Drug addiction is not something to be taken lightly. Millions have died of overdose and abuse of harmful substances. If you fear that a loved one may be suffering from addiction, it will pay to know more about the most addictive drugs, the symptoms of use, and the consequences of getting addicted to them.
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Physical Symptoms Of Prescription Drug Addiction:
- Impaired co-ordination
- Irregular heartbeat and slowed breathing
- High body temperature
- Reduced or increased appetite and weight fluctuations
- Dramatically increased or reduced energy
- Intense cravings for the drug
- Finding that you have built a tolerance to the drug meaning that you need to take more of it to achieve the desired effects
- The appearance of withdrawal symptoms if you stop taking the drug or are unable to obtain it
To discuss how the Manor Clinic team can help to support individuals and families dealing with an addiction issue or for further information on treatment and rehabilitation programmes, please call: 023 8046 4721 or click here to book a FREE ADDICTION ASSESSMENT.
Why Choose A Structured Living Program At Shoreline Sober Living
The structured living program at Shoreline Sober Living has been shown to increase the chances of recovery due to the daily plan firmly kept in place for all residents. It enables individuals to reintegrate with everyday life while providing help and support with job seeking. The team at Shoreline Sober Living will encourage its residents to build relationships with peers and re-establish relationships with loved ones while abstaining from drugs. Shoreline has the experience and technologies to provide a solid foundation on your road to recovery.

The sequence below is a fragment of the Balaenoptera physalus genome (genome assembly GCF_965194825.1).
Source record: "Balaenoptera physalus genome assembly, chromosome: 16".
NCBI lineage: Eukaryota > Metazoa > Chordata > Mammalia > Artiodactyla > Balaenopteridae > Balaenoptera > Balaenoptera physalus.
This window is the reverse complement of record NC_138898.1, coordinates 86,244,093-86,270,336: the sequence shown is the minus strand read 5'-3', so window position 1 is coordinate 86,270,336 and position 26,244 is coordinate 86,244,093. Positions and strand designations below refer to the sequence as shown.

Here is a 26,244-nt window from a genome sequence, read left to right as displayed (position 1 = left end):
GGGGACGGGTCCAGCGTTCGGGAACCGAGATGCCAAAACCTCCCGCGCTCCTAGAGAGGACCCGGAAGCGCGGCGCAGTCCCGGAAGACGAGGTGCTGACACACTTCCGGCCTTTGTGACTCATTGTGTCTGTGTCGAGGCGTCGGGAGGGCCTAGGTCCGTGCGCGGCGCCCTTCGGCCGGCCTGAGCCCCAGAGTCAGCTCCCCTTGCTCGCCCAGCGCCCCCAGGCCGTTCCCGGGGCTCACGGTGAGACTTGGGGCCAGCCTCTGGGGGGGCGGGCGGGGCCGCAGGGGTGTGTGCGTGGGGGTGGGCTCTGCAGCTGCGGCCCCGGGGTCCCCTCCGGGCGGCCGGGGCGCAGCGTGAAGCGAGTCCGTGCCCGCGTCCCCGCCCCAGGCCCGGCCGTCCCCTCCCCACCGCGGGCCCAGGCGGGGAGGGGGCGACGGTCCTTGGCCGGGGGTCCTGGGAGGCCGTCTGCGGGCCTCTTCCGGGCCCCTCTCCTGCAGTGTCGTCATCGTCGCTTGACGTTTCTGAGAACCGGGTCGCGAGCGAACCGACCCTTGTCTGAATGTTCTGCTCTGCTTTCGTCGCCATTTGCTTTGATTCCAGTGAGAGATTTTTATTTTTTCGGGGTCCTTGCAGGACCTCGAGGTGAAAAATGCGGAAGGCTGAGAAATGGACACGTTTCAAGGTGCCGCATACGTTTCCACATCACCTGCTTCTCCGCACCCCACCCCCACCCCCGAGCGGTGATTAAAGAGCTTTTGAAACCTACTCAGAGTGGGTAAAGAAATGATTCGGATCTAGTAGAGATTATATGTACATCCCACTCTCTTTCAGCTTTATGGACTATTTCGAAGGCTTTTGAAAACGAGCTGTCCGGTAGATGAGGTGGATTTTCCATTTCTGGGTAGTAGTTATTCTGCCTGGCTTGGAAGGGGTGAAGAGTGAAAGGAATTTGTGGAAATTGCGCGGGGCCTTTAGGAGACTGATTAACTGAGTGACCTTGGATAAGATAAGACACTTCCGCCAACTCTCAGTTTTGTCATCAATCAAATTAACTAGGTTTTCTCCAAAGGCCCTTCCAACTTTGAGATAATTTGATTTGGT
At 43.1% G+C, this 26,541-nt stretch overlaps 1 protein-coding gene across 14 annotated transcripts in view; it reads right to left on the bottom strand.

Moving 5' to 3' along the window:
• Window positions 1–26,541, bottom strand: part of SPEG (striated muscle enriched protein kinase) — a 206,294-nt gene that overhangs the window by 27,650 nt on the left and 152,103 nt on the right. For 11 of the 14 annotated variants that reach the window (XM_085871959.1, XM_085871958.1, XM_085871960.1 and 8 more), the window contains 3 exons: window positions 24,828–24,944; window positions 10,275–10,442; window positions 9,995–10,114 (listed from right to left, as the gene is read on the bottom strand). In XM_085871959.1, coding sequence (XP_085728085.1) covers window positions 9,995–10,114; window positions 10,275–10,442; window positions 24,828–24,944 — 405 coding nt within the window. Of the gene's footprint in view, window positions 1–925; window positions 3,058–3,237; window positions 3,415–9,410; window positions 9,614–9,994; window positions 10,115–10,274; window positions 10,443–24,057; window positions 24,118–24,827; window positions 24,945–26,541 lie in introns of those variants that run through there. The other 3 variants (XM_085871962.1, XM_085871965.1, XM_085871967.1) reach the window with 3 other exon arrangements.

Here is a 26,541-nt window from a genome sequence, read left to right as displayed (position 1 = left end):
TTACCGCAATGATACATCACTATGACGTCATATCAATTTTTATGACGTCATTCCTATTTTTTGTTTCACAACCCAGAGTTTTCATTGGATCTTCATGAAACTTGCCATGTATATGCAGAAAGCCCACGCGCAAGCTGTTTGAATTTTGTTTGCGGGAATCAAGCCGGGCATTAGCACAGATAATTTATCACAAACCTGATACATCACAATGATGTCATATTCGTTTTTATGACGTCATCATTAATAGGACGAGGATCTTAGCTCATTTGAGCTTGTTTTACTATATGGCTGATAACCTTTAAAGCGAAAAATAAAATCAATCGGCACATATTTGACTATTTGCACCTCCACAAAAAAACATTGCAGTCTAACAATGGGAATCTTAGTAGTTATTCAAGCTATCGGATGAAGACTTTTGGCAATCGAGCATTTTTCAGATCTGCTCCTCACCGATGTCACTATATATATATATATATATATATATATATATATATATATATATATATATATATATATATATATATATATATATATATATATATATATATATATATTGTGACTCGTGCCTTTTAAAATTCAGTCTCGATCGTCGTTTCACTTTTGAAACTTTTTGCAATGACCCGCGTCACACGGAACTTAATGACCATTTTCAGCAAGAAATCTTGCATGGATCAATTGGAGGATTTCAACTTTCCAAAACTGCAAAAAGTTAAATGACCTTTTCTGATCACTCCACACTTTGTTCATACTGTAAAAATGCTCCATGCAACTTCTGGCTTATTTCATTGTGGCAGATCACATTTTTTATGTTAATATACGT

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Reducing The Risk Of Addiction To Prescription Medication
Did you know that in 2019 the value of prescriptions issued to the British population was £9.08 billion? That amounted to a rise of 2.81 per cent from £8.83 billion in 2018!
Those who take prescription drugs for medicinal purposes might find they like these drugs effects and start to take them more. If you are taking a medication that is sometimes abused, make these choices to reduce the likelihood of addiction.
You should be extremely cautious to start taking these prescription drugs if you or a family member have ever had an addiction or a mental health issue.
However, that being said, after you start taking them, you cannot quit cold turkey or take an extra dose without first talking to your doctor.
If you suspect or need information on your prescription medication dependency or misuse, contact us for confidential and free advice.
Contact Rehab Guide today on 02072052845.
What Makes Therapy Beneficial
Some of the most significant factors of substance abuse include trauma and stress. These conditions can often be difficult to cope with, leading many people to rely on drug use to carry them through the day. Fortunately, there are therapy methods targeted to these risk factors, including:
- Identifying bad habits and potential triggers
- Implementing mindfulness techniques